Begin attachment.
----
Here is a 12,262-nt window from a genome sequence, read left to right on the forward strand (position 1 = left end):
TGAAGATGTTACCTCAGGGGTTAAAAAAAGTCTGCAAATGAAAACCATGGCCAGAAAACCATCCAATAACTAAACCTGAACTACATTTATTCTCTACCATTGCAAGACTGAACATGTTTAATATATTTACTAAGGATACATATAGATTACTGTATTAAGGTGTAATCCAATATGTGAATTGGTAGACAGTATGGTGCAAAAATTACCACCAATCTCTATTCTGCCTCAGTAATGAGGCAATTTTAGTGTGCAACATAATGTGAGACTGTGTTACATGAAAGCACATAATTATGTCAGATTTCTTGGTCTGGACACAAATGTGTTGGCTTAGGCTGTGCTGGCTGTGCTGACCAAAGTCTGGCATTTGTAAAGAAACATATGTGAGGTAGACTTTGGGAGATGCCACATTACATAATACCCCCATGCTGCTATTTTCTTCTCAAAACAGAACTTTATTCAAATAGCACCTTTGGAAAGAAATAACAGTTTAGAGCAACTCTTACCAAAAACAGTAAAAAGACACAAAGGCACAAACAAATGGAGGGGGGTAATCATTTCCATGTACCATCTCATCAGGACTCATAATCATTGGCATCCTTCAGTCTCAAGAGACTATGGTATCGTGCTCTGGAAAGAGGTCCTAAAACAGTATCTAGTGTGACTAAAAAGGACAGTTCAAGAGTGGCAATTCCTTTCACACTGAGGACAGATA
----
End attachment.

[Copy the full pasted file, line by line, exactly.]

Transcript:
Here is a 12,262-nt window from a genome sequence, read left to right on the forward strand (position 1 = left end):
TGAAGATGTTACCTCAGGGGTTAAAAAAAGTCTGCAAATGAAAACCATGGCCAGAAAACCATCCAATAACTAAACCTGAACTACATTTATTCTCTACCATTGCAAGACTGAACATGTTTAATATATTTACTAAGGATACATATAGATTACTGTATTAAGGTGTAATCCAATATGTGAATTGGTAGACAGTATGGTGCAAAAATTACCACCAATCTCTATTCTGCCTCAGTAATGAGGCAATTTTAGTGTGCAACATAATGTGAGACTGTGTTACATGAAAGCACATAATTATGTCAGATTTCTTGGTCTGGACACAAATGTGTTGGCTTAGGCTGTGCTGGCTGTGCTGACCAAAGTCTGGCATTTGTAAAGAAACATATGTGAGGTAGACTTTGGGAGATGCCACATTACATAATACCCCCATGCTGCTATTTTCTTCTCAAAACAGAACTTTATTCAAATAGCACCTTTGGAAAGAAATAACAGTTTAGAGCAACTCTTACCAAAAACAGTAAAAAGACACAAAGGCACAAACAAATGGAGGGGGGTAATCATTTCCATGTACCATCTCATCAGGACTCATAATCATTGGCATCCTTCAGTCTCAAGAGACTATGGTATCGTGCTCTGGAAAGAGGTCCTAAAACAGTATCTAGTGTGACTAAAAAGGACAGTTCAAGAGTGGCAATTCCTTTCACACTGAGGACAGATA